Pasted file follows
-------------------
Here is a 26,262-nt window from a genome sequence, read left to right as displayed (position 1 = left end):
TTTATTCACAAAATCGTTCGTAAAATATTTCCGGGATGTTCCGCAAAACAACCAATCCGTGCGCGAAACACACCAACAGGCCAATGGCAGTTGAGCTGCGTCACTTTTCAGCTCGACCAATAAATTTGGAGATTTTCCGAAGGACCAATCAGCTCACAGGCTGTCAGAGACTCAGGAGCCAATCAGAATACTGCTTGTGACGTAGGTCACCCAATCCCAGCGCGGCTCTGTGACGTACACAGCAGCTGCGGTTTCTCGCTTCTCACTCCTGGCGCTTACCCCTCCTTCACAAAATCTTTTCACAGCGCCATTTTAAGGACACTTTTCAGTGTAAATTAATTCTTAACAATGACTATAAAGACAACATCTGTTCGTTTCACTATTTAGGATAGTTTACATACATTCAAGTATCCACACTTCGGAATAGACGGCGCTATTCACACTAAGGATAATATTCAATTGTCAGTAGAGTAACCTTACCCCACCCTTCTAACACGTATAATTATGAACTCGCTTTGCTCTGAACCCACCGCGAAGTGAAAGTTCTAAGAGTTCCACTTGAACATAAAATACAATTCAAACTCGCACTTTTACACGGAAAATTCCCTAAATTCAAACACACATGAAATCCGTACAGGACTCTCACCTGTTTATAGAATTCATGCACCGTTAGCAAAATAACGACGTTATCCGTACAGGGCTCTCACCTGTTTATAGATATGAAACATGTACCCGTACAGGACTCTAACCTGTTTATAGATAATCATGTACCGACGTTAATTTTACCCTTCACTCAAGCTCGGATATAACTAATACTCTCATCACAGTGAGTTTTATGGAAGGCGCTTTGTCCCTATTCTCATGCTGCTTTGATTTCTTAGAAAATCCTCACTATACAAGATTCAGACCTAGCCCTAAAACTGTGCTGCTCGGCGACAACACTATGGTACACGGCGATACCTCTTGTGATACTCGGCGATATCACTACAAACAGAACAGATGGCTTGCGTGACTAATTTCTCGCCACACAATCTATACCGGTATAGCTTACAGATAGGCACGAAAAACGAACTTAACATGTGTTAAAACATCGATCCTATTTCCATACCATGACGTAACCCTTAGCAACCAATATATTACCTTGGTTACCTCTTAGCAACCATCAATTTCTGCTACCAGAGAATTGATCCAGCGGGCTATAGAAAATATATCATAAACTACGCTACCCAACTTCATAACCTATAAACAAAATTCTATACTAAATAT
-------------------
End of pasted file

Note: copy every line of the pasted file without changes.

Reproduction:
Here is a 26,262-nt window from a genome sequence, read left to right as displayed (position 1 = left end):
TTTATTCACAAAATCGTTCGTAAAATATTTCCGGGATGTTCCGCAAAACAACCAATCCGTGCGCGAAACACACCAACAGGCCAATGGCAGTTGAGCTGCGTCACTTTTCAGCTCGACCAATAAATTTGGAGATTTTCCGAAGGACCAATCAGCTCACAGGCTGTCAGAGACTCAGGAGCCAATCAGAATACTGCTTGTGACGTAGGTCACCCAATCCCAGCGCGGCTCTGTGACGTACACAGCAGCTGCGGTTTCTCGCTTCTCACTCCTGGCGCTTACCCCTCCTTCACAAAATCTTTTCACAGCGCCATTTTAAGGACACTTTTCAGTGTAAATTAATTCTTAACAATGACTATAAAGACAACATCTGTTCGTTTCACTATTTAGGATAGTTTACATACATTCAAGTATCCACACTTCGGAATAGACGGCGCTATTCACACTAAGGATAATATTCAATTGTCAGTAGAGTAACCTTACCCCACCCTTCTAACACGTATAATTATGAACTCGCTTTGCTCTGAACCCACCGCGAAGTGAAAGTTCTAAGAGTTCCACTTGAACATAAAATACAATTCAAACTCGCACTTTTACACGGAAAATTCCCTAAATTCAAACACACATGAAATCCGTACAGGACTCTCACCTGTTTATAGAATTCATGCACCGTTAGCAAAATAACGACGTTATCCGTACAGGGCTCTCACCTGTTTATAGATATGAAACATGTACCCGTACAGGACTCTAACCTGTTTATAGATAATCATGTACCGACGTTAATTTTACCCTTCACTCAAGCTCGGATATAACTAATACTCTCATCACAGTGAGTTTTATGGAAGGCGCTTTGTCCCTATTCTCATGCTGCTTTGATTTCTTAGAAAATCCTCACTATACAAGATTCAGACCTAGCCCTAAAACTGTGCTGCTCGGCGACAACACTATGGTACACGGCGATACCTCTTGTGATACTCGGCGATATCACTACAAACAGAACAGATGGCTTGCGTGACTAATTTCTCGCCACACAATCTATACCGGTATAGCTTACAGATAGGCACGAAAAACGAACTTAACATGTGTTAAAACATCGATCCTATTTCCATACCATGACGTAACCCTTAGCAACCAATATATTACCTTGGTTACCTCTTAGCAACCATCAATTTCTGCTACCAGAGAATTGATCCAGCGGGCTATAGAAAATATATCATAAACTACGCTACCCAACTTCATAACCTATAAACAAAATTCTATACTAAATAT